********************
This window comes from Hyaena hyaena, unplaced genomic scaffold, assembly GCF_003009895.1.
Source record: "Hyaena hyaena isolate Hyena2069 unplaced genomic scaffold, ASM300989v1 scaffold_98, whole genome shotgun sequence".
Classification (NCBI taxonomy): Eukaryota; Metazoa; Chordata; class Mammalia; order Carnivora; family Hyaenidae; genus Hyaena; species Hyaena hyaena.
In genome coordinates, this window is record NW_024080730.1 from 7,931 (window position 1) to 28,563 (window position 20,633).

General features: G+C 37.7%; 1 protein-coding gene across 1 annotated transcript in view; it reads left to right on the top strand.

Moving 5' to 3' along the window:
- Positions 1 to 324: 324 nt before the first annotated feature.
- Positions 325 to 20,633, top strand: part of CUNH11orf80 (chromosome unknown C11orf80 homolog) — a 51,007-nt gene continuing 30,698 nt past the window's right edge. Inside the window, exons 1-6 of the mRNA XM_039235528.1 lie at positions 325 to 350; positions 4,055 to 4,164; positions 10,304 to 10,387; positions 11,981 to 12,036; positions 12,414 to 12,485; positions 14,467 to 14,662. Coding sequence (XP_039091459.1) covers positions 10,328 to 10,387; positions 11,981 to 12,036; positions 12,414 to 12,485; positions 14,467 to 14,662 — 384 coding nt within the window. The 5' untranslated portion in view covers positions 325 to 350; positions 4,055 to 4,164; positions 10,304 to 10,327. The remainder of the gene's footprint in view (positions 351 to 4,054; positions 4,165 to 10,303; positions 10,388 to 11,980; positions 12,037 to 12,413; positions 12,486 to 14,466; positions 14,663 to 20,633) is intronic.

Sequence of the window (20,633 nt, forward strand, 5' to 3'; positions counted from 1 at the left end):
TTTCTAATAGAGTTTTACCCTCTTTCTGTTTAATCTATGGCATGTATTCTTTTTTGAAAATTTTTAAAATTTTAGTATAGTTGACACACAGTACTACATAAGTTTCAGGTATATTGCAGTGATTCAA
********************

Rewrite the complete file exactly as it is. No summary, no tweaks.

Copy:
This window comes from Hyaena hyaena, unplaced genomic scaffold, assembly GCF_003009895.1.
Source record: "Hyaena hyaena isolate Hyena2069 unplaced genomic scaffold, ASM300989v1 scaffold_98, whole genome shotgun sequence".
Classification (NCBI taxonomy): Eukaryota; Metazoa; Chordata; class Mammalia; order Carnivora; family Hyaenidae; genus Hyaena; species Hyaena hyaena.
In genome coordinates, this window is record NW_024080730.1 from 7,931 (window position 1) to 28,563 (window position 20,633).

General features: G+C 37.7%; 1 protein-coding gene across 1 annotated transcript in view; it reads left to right on the top strand.

Moving 5' to 3' along the window:
- Positions 1 to 324: 324 nt before the first annotated feature.
- Positions 325 to 20,633, top strand: part of CUNH11orf80 (chromosome unknown C11orf80 homolog) — a 51,007-nt gene continuing 30,698 nt past the window's right edge. Inside the window, exons 1-6 of the mRNA XM_039235528.1 lie at positions 325 to 350; positions 4,055 to 4,164; positions 10,304 to 10,387; positions 11,981 to 12,036; positions 12,414 to 12,485; positions 14,467 to 14,662. Coding sequence (XP_039091459.1) covers positions 10,328 to 10,387; positions 11,981 to 12,036; positions 12,414 to 12,485; positions 14,467 to 14,662 — 384 coding nt within the window. The 5' untranslated portion in view covers positions 325 to 350; positions 4,055 to 4,164; positions 10,304 to 10,327. The remainder of the gene's footprint in view (positions 351 to 4,054; positions 4,165 to 10,303; positions 10,388 to 11,980; positions 12,037 to 12,413; positions 12,486 to 14,466; positions 14,663 to 20,633) is intronic.

Sequence of the window (20,633 nt, forward strand, 5' to 3'; positions counted from 1 at the left end):
TTTCTAATAGAGTTTTACCCTCTTTCTGTTTAATCTATGGCATGTATTCTTTTTTGAAAATTTTTAAAATTTTAGTATAGTTGACACACAGTACTACATAAGTTTCAGGTATATTGCAGTGATTCAA